_ f When the new converts had been enrolled in their- the number of the faithful, and were admitted to the sacraments of the church, they found themselves restrained from the relapsing into their past disorders by another consideration, of a less spiritual, but of a very innocent and respectable nature. Any particular society that has departed from the great body of the nation, or the religion to which it belonged, immediately becomes the object of universal as well as invidious observation. In proportion to the smallness of its numbers, the character of the society may be affected by the virtue and vices of the persons who compose it; and every member is engaged to watch with the most vigilant attention over his own behaviour, and over that of his brethren; since, as he must expect to incur a part of the common disgrace, he may hope to enjoy a share of the common reputation. When the Christians of Bithynia were brought before the tribunal of the younger Pliny, they assured the proconsul that, far from being engaged in any unlawful conspiracy, they were bound by a solemn obligation to abstain from the commission of those crimes which disturb the private or public peace of society; from theft, robbery, adultery, perjury, and fraud.p Near a century afterward, Tertullian, with an honest pride, could boast, that very few Christians had suffered by the hand of the executioner, except on account of their religion.q Their serious and sequestered life, averse to the gay luxury of the age, inured them to chastity, temperance, economy, and all the sober and domestic virtues. As the greater number were of some trade or profession, it was incumbent on them, by the strictest integrity and the fairest dealing, to remove the suspicions which the profane are too apt to conceive against the appearances of sanctity. The contempt of the world exercised them in the habits of humility, meekness, and patience. The more they were perse^ cuted, the more closely they adhered to each other. Their mutual charity and unsuspecting confidence has been remarked by infidels, and was too often abused by perfidious friends/
P Plin. Epist. 10. 97.
i Tertullian, Apolog. c. 44. He adds, however, with some degree of hesitation, " Aut si aliud, jam non t.-hristiauu i.''
It is a very honourable circumstance for the of "the morals of the primitive Christians, that even fathers, their faults, or rather errors, were derived from an excess of virtue. The bishops and doctors of the church, whose evidence attests, and whose authority might influence, the professions, the principles, and even the practice, of their contemporaries, had studied the Scriptures with less skill than devotion; and they often received, in the most literal sense, those rigid precepts of Christ and the apostles, to which the prudence of succeeding commentators has applied a loose and more figurative mode of interpretation. Ambitious to exalt the perfection of the gospel above the wisdom of philosophy, the zealous fathers have carried the duties of self-mortification, of purity, and of patience, to a height which it is scarcely possible to attain, and much less to preserve, in our present state of weakness and corruption. A doctrine so extraordinary and so sublime must inevitably command the veneration of the people; but it was ill calculated to obtain the suffrage of those worldly philosophers, who, in the conduct of this transitory life, consult only the feelings of nature and the interest of society."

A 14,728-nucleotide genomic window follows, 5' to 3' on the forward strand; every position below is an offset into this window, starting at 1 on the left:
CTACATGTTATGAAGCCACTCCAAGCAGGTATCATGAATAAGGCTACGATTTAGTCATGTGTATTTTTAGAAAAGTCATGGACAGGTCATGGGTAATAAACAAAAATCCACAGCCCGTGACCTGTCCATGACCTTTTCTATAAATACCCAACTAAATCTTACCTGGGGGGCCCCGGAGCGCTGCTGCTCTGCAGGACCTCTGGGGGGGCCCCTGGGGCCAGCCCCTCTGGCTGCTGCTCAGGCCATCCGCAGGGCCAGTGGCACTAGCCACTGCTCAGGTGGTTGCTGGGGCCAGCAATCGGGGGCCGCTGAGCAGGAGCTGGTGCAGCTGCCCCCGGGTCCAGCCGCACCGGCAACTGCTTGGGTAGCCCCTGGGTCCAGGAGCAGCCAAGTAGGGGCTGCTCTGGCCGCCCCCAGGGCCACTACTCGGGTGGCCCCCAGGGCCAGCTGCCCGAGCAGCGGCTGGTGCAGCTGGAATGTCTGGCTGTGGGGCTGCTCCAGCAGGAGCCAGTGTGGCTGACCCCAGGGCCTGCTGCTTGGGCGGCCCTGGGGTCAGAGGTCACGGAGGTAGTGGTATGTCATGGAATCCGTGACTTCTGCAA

Principles There are two very natural propensities which ofhuman we may distinguish in the most virtuous and
nature. . .
liberal dispositions—the love of pleasure, and the love of action. If the former be refined by art and learning, improved by the charms of social intercourse, and corrected by a just regard to economy, to health, and to reputation, it is productive of the greatest part of the happiness of private life. The love of action is a principle of a much stronger and more doubtful nature. It often leads to anger, to ambition, and to revenge; but when it is guided by the sense of propriety and benevolence, it becomes the parent of every virtue; and if those virtues are accompanied with equal abilities, a family, a state, or any empire, may be indebted for their safety and prosperity to the undaunted courage of a single man. To the love of pleasure we may therefore ascribe most of the agreeable, to the love of action we may attribute most of the useful and respectable, qualifications. The character in which both the one and the other should be united and harmonized would seem to constitute the most perfect idea of human nature. The insensible and inactive disposition which should be supposed alike destitute of both, would be rejected, by the common consent of mankind, as utterly incapable of procuring any happiness to the individual, or any public benefit to the world. But it was not in this world that the primitive Christians were desirous of making themselves either agreeable or useful.
1 The philosopher Peregrinus (of whose life and death Lucian has left us so entertaining an account) imposed, for a long time, on the credulous simplicity of the Christians, of Asia.
1 See a very judicious treatise of Barbeyrac sur la Morale des Peres.
The pri. The acquisition of knowledge, the exercise of mitive our reason or fancy, and the cheerful flow of un
condemn guarded conversation, may employ the leisure of LT"1' a liberal mind. Such amusements,however, were luxury, rejected with abhorrence, or admitted with the utmost caution, by the severity of the fathers, who despised all knowledge that was not useful to salvation, and who considered all levity of discourse as a criminal abuse of the gift of speech. In our present state of existence the body is so inseparably connected with the soul, that it seems to be our interest to taste, with innocence and moderation, the enjoyments of which that